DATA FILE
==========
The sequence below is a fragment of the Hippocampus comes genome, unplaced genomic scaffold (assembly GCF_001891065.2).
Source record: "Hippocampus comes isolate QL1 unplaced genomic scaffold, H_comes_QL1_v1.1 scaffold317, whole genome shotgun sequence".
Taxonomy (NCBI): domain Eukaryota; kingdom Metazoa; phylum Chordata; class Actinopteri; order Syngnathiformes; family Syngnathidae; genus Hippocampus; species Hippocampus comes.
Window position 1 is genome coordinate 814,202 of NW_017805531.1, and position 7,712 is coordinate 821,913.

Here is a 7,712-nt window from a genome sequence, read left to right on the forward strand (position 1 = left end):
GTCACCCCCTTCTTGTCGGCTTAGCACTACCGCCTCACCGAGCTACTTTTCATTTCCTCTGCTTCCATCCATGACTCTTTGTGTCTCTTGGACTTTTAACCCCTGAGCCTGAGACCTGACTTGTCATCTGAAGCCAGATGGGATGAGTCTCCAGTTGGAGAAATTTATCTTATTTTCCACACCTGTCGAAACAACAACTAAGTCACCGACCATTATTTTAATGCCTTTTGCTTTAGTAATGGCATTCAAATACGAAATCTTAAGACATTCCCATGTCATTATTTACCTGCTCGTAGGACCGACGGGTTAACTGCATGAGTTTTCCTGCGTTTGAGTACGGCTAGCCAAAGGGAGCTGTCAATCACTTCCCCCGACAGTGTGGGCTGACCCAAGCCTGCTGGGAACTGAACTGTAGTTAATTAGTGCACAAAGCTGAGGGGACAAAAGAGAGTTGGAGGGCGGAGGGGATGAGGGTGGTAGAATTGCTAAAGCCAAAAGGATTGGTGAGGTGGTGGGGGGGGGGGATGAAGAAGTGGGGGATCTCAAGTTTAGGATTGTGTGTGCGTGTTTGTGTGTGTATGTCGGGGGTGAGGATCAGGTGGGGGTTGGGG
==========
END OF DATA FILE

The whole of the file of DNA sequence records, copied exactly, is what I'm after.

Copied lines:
The sequence below is a fragment of the Hippocampus comes genome, unplaced genomic scaffold (assembly GCF_001891065.2).
Source record: "Hippocampus comes isolate QL1 unplaced genomic scaffold, H_comes_QL1_v1.1 scaffold317, whole genome shotgun sequence".
Taxonomy (NCBI): domain Eukaryota; kingdom Metazoa; phylum Chordata; class Actinopteri; order Syngnathiformes; family Syngnathidae; genus Hippocampus; species Hippocampus comes.
Window position 1 is genome coordinate 814,202 of NW_017805531.1, and position 7,712 is coordinate 821,913.

Here is a 7,712-nt window from a genome sequence, read left to right on the forward strand (position 1 = left end):
GTCACCCCCTTCTTGTCGGCTTAGCACTACCGCCTCACCGAGCTACTTTTCATTTCCTCTGCTTCCATCCATGACTCTTTGTGTCTCTTGGACTTTTAACCCCTGAGCCTGAGACCTGACTTGTCATCTGAAGCCAGATGGGATGAGTCTCCAGTTGGAGAAATTTATCTTATTTTCCACACCTGTCGAAACAACAACTAAGTCACCGACCATTATTTTAATGCCTTTTGCTTTAGTAATGGCATTCAAATACGAAATCTTAAGACATTCCCATGTCATTATTTACCTGCTCGTAGGACCGACGGGTTAACTGCATGAGTTTTCCTGCGTTTGAGTACGGCTAGCCAAAGGGAGCTGTCAATCACTTCCCCCGACAGTGTGGGCTGACCCAAGCCTGCTGGGAACTGAACTGTAGTTAATTAGTGCACAAAGCTGAGGGGACAAAAGAGAGTTGGAGGGCGGAGGGGATGAGGGTGGTAGAATTGCTAAAGCCAAAAGGATTGGTGAGGTGGTGGGGGGGGGGGATGAAGAAGTGGGGGATCTCAAGTTTAGGATTGTGTGTGCGTGTTTGTGTGTGTATGTCGGGGGTGAGGATCAGGTGGGGGTTGGGG